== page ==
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Chapter 7 : Interactions of Streptococcus pneumoniae with Complement Proteins
Category: Bacterial Pathogenesis; Immunology
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This chapter briefly reviews some salient features of complement-mediated opsonophagocytosis. It discusses the inhibitory mechanisms attributed to specific pneumococcal proteins and polysaccharides, and reviews the human immunodeficiencies of particular relevance to complement-mediated killing of Streptococcus pneumoniae. Traditionally, the binding of complement protein C1q to the Fc portion of either pentavalent immunoglobulin M (IgM) or IgG initiates the classical complement pathway. The mannose-binding lectin (MBL) complex, composed of three to six subunits of MBL, preferentially recognizes mannose, mannans, and N-acetylglucosamine (GlcNAc). The integrity of the alternative complement pathway is thought to be critical for those hosts lacking type-specific anticapsular antibodies or proteins required for classical pathway activation (e.g., C2). Comparative studies of pneumococcal bacteremia in C57BL/6 mice genetically deficient in C1q, factor B (encoded by Bf), C3, C4, or natural IgM pointed to the importance of the classical complement pathway in the absence of IgG. Exponentially growing wild-type S. pneumoniae strains of serotypes 3, 4, and 14 are able to degrade both α- and β-chains of purified human C3 in the absence of other serum proteins. The release of pneumolysin (Ply) during autolysis leads to the activation of the classical complement pathway, possibly through the binding of the Fc portion of IgG. At least six pneumococcal proteins—pneumolysin, PhpA, Hic, PspC (CbpA/SpsA/PbcA), PspA, and CppA—are now known to interfere with complement-mediated opsonization and phagocytic killing.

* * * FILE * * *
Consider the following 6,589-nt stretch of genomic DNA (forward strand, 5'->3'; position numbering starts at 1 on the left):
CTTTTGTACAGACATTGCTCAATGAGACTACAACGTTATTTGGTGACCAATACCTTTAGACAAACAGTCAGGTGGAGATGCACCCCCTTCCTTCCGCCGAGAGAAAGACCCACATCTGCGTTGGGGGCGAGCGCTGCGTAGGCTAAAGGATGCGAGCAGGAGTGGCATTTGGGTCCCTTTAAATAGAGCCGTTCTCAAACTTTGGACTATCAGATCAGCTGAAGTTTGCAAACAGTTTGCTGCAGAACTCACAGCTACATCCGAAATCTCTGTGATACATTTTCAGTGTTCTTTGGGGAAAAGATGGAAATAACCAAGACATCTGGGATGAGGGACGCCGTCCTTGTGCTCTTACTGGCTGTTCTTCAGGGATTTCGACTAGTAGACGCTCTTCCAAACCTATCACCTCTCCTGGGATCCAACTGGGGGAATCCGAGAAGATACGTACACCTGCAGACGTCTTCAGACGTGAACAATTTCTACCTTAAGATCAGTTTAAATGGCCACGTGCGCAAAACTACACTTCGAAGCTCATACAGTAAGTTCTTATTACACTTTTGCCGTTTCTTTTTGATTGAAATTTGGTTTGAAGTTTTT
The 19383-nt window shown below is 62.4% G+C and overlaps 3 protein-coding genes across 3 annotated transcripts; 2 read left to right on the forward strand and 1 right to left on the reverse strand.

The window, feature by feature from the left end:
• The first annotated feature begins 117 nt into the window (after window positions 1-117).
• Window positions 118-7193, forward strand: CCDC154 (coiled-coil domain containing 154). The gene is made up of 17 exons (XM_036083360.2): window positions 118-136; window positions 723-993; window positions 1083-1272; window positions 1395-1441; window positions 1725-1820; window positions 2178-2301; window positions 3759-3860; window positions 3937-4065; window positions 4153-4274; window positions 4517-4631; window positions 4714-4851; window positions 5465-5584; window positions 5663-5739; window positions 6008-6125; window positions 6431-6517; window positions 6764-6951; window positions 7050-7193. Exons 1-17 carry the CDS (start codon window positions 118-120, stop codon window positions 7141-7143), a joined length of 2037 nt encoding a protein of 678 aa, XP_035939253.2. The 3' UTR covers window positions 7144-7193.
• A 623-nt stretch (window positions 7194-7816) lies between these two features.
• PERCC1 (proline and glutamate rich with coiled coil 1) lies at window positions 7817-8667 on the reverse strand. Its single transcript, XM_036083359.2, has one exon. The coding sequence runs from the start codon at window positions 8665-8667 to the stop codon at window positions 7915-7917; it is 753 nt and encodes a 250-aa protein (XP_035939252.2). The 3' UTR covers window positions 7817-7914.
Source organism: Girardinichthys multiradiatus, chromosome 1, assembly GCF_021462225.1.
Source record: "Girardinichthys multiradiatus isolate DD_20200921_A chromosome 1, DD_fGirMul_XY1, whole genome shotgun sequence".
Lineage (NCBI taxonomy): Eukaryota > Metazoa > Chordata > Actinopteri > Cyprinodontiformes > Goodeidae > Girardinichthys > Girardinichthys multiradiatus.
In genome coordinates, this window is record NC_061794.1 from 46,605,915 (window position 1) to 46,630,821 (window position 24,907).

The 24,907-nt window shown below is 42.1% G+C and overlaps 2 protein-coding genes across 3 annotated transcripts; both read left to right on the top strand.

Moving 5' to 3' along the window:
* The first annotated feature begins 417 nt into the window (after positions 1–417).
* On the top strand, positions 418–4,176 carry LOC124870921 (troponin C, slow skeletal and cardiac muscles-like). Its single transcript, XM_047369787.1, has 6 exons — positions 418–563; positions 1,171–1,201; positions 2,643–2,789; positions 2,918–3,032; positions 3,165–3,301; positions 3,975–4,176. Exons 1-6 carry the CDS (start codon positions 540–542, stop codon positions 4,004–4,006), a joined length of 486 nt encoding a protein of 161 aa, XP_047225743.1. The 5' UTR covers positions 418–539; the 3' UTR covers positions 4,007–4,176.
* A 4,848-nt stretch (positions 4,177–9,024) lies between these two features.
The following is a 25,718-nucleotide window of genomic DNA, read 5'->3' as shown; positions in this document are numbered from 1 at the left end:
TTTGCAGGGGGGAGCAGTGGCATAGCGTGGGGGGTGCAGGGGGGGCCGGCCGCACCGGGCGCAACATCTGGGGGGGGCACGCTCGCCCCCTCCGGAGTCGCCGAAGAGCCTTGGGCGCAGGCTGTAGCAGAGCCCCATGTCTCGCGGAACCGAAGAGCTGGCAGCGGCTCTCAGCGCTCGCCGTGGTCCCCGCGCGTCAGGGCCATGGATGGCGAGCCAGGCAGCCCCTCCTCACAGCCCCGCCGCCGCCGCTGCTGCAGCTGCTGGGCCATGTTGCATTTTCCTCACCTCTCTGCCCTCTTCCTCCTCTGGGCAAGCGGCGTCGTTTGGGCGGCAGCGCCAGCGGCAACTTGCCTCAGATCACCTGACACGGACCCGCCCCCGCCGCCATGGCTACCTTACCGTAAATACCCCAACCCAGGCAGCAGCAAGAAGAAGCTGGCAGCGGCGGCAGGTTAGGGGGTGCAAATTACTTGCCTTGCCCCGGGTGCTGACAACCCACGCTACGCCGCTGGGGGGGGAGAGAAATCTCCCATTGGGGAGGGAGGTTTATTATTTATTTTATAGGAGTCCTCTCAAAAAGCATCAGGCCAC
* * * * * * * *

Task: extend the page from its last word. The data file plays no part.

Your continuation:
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Diagram of the three pathways of complement activation. Each convertase cleaves circulating C3 and results in the deposition of C3b onto the pathogen. Interaction with factors H and I cleaves C3b to iC3b, C3c, and C3d. Serving as ligands for complement receptors on leukocytes, iC3b and C3d mediate phagocytic killing and antibody response, respectively. Adapted from Cell ( 64 ) with permission of the publisher.
Role of CRs in pneumococcal pathogenesis
Mechanisms of pneumococcal interference with complement pathways